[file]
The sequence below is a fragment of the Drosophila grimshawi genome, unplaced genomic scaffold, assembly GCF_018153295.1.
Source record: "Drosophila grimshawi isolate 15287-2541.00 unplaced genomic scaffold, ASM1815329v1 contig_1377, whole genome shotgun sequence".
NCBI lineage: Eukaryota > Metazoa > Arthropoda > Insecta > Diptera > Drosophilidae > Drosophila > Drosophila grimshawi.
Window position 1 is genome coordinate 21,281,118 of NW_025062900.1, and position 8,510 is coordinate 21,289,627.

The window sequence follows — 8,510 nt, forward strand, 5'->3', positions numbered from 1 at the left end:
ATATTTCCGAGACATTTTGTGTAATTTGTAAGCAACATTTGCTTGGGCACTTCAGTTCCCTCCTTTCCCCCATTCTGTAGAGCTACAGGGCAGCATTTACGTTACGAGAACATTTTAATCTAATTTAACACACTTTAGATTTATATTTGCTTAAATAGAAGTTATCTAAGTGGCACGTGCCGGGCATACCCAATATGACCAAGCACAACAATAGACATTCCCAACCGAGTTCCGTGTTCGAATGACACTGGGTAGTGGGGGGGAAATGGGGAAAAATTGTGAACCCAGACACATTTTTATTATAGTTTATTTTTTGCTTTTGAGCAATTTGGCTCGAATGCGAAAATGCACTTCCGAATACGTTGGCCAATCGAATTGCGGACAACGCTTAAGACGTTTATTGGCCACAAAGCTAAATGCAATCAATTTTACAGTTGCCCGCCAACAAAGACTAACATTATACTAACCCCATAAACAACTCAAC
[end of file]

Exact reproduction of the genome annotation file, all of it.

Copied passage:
The sequence below is a fragment of the Drosophila grimshawi genome, unplaced genomic scaffold, assembly GCF_018153295.1.
Source record: "Drosophila grimshawi isolate 15287-2541.00 unplaced genomic scaffold, ASM1815329v1 contig_1377, whole genome shotgun sequence".
NCBI lineage: Eukaryota > Metazoa > Arthropoda > Insecta > Diptera > Drosophilidae > Drosophila > Drosophila grimshawi.
Window position 1 is genome coordinate 21,281,118 of NW_025062900.1, and position 8,510 is coordinate 21,289,627.

The window sequence follows — 8,510 nt, forward strand, 5'->3', positions numbered from 1 at the left end:
ATATTTCCGAGACATTTTGTGTAATTTGTAAGCAACATTTGCTTGGGCACTTCAGTTCCCTCCTTTCCCCCATTCTGTAGAGCTACAGGGCAGCATTTACGTTACGAGAACATTTTAATCTAATTTAACACACTTTAGATTTATATTTGCTTAAATAGAAGTTATCTAAGTGGCACGTGCCGGGCATACCCAATATGACCAAGCACAACAATAGACATTCCCAACCGAGTTCCGTGTTCGAATGACACTGGGTAGTGGGGGGGAAATGGGGAAAAATTGTGAACCCAGACACATTTTTATTATAGTTTATTTTTTGCTTTTGAGCAATTTGGCTCGAATGCGAAAATGCACTTCCGAATACGTTGGCCAATCGAATTGCGGACAACGCTTAAGACGTTTATTGGCCACAAAGCTAAATGCAATCAATTTTACAGTTGCCCGCCAACAAAGACTAACATTATACTAACCCCATAAACAACTCAAC